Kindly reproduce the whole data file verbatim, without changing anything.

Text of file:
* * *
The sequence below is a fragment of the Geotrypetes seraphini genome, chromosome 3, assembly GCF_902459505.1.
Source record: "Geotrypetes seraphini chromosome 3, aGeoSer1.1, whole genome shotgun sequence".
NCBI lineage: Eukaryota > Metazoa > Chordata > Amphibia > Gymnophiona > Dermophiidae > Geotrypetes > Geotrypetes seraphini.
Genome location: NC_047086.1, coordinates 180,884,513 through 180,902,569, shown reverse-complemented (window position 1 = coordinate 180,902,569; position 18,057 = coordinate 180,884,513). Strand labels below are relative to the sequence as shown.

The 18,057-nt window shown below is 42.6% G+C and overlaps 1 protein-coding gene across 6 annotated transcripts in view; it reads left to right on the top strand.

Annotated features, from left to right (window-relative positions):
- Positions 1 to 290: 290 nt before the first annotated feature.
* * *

The sequence below is a fragment of the Geotrypetes seraphini genome, chromosome 3, assembly GCF_902459505.1.
Source record: "Geotrypetes seraphini chromosome 3, aGeoSer1.1, whole genome shotgun sequence".
NCBI lineage: Eukaryota > Metazoa > Chordata > Amphibia > Gymnophiona > Dermophiidae > Geotrypetes > Geotrypetes seraphini.
Genome location: NC_047086.1, coordinates 180,884,513 through 180,902,569, shown reverse-complemented (window position 1 = coordinate 180,902,569; position 18,057 = coordinate 180,884,513). Strand labels below are relative to the sequence as shown.

The 18,057-nt window shown below is 42.6% G+C and overlaps 1 protein-coding gene across 6 annotated transcripts in view; it reads left to right on the top strand.

Annotated features, from left to right (window-relative positions):
- Positions 1 to 290: 290 nt before the first annotated feature.